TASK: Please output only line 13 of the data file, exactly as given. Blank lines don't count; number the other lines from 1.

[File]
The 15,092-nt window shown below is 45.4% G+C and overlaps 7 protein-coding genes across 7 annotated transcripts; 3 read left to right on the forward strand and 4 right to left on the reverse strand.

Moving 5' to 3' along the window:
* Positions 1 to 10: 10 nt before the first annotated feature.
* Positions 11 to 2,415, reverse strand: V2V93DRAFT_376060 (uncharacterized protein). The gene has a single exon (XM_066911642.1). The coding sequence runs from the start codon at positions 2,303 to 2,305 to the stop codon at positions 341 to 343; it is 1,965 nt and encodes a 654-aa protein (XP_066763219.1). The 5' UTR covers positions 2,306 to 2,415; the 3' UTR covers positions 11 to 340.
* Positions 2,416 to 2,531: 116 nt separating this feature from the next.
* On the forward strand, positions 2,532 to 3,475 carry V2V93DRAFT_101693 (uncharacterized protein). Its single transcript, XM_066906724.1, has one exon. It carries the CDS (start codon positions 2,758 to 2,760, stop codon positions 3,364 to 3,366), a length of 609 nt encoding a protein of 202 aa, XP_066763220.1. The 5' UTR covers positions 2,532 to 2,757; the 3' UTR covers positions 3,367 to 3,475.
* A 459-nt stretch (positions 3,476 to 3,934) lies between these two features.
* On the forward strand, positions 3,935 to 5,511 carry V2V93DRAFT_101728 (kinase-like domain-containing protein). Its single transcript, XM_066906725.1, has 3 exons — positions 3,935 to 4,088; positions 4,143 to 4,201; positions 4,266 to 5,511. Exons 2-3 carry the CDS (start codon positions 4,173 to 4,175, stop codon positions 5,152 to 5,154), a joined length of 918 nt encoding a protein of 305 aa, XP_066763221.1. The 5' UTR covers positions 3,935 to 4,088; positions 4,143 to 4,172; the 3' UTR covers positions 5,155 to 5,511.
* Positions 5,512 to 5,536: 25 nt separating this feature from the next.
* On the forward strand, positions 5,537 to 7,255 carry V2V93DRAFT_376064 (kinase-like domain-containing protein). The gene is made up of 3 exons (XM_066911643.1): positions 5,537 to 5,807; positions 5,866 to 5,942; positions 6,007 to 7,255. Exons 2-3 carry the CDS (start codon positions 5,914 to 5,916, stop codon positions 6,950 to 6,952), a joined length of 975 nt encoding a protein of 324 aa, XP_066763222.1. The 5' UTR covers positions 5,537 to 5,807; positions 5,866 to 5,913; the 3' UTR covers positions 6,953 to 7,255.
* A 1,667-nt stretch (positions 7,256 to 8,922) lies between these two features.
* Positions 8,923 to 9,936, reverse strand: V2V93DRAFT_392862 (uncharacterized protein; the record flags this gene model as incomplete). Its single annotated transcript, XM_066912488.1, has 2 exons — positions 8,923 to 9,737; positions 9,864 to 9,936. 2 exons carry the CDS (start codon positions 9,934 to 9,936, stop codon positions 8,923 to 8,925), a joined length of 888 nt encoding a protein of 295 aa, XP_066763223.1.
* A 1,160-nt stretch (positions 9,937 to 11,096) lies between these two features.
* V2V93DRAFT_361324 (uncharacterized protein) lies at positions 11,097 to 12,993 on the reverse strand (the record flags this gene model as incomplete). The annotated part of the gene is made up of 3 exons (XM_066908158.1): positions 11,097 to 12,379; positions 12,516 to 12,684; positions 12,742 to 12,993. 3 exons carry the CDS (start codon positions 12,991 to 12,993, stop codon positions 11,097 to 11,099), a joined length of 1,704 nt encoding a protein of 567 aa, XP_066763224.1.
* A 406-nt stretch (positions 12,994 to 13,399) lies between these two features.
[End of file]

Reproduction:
* A 1,160-nt stretch (positions 9,937 to 11,096) lies between these two features.